“You’re given the form,” one of the celestial mentors says in Madeleine L’Engle’s “A Wrinkle in Time.” “But you have to write the sonnet yourself.”
This is how L’Engle described a free-will sort of life, in the novel she began in 1959. She endured 26 publishing rejections, got it into print in 1962 and saw it zoom around the world in 35 different languages. In its long shelf life, “A Wrinkle in Time” has taught millions of children and adults about the evils of conformity, the anguish of losing a parent (temporarily, in this case) and the gratifying return to the comforts of home. Meg Murry is the 13-year-old heroine at its heart.
Ideally the film director charged with bringing “A Wrinkle in Time” to early 21st century screens can cut a similar, sonnetlike arrangement. Based on the evidence, director Ava DuVernay did indeed enjoy the latitude to make this her own movie. It has flashes of inspiration and raw emotion, and beyond the famous faces in the cast, Disney’s “Wrinkle in Time” is graced with a wonderful, natural Meg courtesy of the young actress Storm Reid. Now 14, she’s easy and versatile screen company.
The movie around her is a little frustrating and rhythmically stodgy, however, partly for reasons inherent in bringing tricky, elusive material to a different medium.
It begins well. Meg and her younger, “different” brother, Charles Wallace (Deric McCabe), live with their physicist mother (Gugu Mbatha-Raw, excellent and warmly empathetic) in Los Angeles. Meg’s father (Chris Pine), a NASA scientist, has been missing for four years. Mr. and Mrs. Murry had been on the verge of cracking the secret of the tesseract, enabling humans to magically zwoop to other planets, new dimensions. Close your eyes, find “the right frequency,” and you’re off.
“Tessering” is how the story’s trio of female empowerment paragons put it. Megan learns the ropes with the miraculous celestial guidance of Mrs. Whatsit (Reese Witherspoon), Mrs. Who (Mindy Kaling) and the mighty Mrs. Which (top-billed Oprah Winfrey, like her cohorts awash in runway-ready coifs and a planet’s worth of glittery lip gloss). The novel’s crushingly ordinary twins have been jettisoned from the movie. The focus is strictly on Meg, brother Charles Wallace and Meg’s newfound friend Calvin (Levi Miller). Together they tesser here and there, to the planets Uriel and Orion. Zach Galifianakis pops up as the Happy Medium, a seer who points the way to the missing father. Michael Pena, graced with a truly exquisite mustache, relishes his cameo as a duplicitous citizen of Camazotz, where the terrifying, Orwellian, mind-control brain IT resides.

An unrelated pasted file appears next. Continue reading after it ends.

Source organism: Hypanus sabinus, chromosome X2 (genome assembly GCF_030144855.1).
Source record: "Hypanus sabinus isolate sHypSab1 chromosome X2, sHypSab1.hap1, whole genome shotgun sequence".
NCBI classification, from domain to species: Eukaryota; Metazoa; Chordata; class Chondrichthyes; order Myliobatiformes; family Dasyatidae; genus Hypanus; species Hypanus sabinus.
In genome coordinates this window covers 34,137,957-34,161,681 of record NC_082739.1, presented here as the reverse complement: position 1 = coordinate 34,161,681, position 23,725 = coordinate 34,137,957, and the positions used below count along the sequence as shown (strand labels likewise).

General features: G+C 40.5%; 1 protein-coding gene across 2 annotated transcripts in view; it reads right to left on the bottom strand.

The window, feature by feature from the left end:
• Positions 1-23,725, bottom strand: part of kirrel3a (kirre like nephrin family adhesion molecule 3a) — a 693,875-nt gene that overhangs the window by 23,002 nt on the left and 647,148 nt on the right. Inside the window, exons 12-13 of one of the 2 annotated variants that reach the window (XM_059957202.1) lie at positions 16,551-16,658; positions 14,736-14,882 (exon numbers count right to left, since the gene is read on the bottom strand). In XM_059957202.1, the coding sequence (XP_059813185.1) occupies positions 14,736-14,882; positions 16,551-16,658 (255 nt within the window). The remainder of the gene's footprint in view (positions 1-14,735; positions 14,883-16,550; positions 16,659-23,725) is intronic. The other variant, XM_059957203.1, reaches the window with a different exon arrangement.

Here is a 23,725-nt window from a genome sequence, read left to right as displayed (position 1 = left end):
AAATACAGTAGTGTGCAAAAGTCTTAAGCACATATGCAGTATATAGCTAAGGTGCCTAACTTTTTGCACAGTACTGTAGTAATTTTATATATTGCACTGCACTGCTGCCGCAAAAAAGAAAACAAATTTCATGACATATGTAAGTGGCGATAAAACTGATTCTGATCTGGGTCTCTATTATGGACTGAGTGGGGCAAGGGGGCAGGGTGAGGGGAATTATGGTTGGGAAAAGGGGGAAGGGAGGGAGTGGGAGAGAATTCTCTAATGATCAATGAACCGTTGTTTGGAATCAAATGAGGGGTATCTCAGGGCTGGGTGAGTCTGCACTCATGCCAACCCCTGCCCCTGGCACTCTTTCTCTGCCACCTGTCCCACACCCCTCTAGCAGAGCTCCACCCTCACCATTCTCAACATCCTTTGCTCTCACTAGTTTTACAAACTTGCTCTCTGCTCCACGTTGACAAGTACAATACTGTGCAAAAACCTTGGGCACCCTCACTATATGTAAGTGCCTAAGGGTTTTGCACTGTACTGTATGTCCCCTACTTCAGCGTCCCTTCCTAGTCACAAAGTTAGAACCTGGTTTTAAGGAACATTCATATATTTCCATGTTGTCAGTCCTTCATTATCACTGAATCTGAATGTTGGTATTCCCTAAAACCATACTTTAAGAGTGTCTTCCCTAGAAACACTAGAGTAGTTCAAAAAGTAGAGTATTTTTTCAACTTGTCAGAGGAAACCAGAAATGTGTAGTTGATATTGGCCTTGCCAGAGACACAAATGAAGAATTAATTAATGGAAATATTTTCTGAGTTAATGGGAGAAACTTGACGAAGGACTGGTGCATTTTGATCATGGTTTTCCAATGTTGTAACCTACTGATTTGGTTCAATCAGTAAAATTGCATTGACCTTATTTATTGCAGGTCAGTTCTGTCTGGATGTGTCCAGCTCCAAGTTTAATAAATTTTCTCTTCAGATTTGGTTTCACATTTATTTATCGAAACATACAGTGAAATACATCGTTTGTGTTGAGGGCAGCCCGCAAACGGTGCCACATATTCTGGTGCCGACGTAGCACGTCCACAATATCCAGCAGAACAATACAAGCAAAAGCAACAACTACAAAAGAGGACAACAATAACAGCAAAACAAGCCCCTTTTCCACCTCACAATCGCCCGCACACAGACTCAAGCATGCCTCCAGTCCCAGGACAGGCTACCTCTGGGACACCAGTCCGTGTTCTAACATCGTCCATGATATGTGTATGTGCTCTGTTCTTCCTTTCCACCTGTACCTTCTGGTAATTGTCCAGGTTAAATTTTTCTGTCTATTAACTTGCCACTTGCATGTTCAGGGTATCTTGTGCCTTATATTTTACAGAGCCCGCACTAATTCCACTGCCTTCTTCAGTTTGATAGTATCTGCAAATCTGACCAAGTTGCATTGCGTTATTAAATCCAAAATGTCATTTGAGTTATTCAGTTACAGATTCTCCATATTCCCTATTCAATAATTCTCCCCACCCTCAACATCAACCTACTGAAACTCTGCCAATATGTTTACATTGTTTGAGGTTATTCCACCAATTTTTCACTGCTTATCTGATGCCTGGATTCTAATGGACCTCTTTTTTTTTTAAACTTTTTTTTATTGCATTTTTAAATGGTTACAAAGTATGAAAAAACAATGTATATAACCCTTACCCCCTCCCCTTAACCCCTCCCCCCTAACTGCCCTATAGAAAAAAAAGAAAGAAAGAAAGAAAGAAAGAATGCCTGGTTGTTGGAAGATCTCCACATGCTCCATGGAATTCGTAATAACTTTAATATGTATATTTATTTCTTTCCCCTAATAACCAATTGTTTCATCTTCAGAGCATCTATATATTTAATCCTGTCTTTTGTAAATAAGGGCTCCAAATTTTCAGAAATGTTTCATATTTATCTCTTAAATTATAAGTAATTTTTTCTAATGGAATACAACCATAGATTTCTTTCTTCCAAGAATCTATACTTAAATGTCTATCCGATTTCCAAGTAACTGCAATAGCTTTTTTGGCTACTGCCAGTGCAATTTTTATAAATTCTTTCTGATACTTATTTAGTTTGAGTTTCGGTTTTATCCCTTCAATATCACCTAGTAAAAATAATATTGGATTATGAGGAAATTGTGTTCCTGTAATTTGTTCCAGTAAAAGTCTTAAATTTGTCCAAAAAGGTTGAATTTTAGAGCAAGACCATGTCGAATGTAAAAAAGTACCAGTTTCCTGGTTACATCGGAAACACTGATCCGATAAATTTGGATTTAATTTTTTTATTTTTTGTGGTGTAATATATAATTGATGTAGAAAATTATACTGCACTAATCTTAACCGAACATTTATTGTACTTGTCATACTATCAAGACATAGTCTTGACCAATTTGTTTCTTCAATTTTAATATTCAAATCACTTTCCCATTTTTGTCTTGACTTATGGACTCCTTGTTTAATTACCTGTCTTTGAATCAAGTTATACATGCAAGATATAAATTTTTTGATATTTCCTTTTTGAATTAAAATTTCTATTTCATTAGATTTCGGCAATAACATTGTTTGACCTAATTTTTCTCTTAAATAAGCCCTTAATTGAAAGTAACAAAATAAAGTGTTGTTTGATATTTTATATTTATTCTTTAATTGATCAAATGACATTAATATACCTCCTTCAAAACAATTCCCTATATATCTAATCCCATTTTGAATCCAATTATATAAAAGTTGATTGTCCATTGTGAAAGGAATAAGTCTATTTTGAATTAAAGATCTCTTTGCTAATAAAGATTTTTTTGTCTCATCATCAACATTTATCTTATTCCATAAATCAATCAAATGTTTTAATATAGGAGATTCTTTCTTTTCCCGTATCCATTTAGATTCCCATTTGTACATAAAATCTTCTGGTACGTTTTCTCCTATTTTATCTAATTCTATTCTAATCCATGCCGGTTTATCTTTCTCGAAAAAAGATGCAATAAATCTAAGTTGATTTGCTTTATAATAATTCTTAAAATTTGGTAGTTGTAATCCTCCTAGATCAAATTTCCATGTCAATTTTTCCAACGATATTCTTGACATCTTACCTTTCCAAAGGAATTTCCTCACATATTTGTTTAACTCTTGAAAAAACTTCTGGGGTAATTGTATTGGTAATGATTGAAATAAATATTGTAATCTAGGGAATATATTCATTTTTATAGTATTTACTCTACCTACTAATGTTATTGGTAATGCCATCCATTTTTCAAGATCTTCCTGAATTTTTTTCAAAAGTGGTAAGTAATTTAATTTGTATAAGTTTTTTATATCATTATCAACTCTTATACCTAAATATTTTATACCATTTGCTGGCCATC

Now: How to visualize all this? And how to retain the story’s human pulse amid such an effects-dependent and design-driven project? There are moments in “A Wrinkle in Time” that synthesize everything needed to answer those questions. The third tessering, comprising a shot of Earth and a shaft of light pointing the way to the kids’ next stop, makes for a beautiful transition. The shots of Winfrey, Witherspoon and Kaling in a wheat field, isolated figures on the horizon, recall some of the better images from Stanley Donen’s 1974 film version (a controversial one) of “The Little Prince.”
Director DuVernay’s handling of the earthbound scenes of Meg’s life feel just right. They show her dealing with the bully next door (in this version, a girl coping with an eating disorder) and the sweetness of her memories of her father. The emotional urgency, however, doesn’t quite translate to the overall picture. “A Wrinkle in Time” delivers a couple of huge, chaotic action sequences, but they’re pretty ordinary. The worlds Meg and company visit are plenty distinct from one another, but they look a lot like places we’ve seen in too many other films.
The story inevitably takes us into the “purely evil energy” of Camazotz, which transforms sweet, mind-reading Charles Wallace into a red-eyed demon variation of the brother Meg loves. These scenes won’t be easy for younger viewers; they’re horror-movie intense. The tone becomes bombastic rather than quietly sinister. The New Zealand location filming, the California locales and the elaborate soundstage environments never fully mesh into a coherent style.
Watching “A Wrinkle in Time,” I kept thinking about Spike Jonze’s 2009 film adaptation of “Where the Wild Things Are,” a movie many loathed because of the stuff that wasn’t straight out of the picture book original. That adaptation, which I found witty and emotionally devastating, required a great deal of new material.
“A Wrinkle in Time” is a different matter. A lot of the changes and the general de-vanilla-izing of the faces on screen increase the access points for a wider modern audience. And I suspect – I hope – many will find DuVernay’s “A Wrinkle in Time” a powerfully emotional experience. The daughter/father reunion sequence is a standout, and the director’s finest shot – Meg’s climactic slow-motion leap through the ribbons and curtains of time and space – suggests something truly beautiful and transporting. I wanted more of the movie to feel that way. It’s a work of considerable imagination that doesn’t quite soar.
‘A WRINKLE IN TIME’
Rating: PG (for thematic elements and some peril)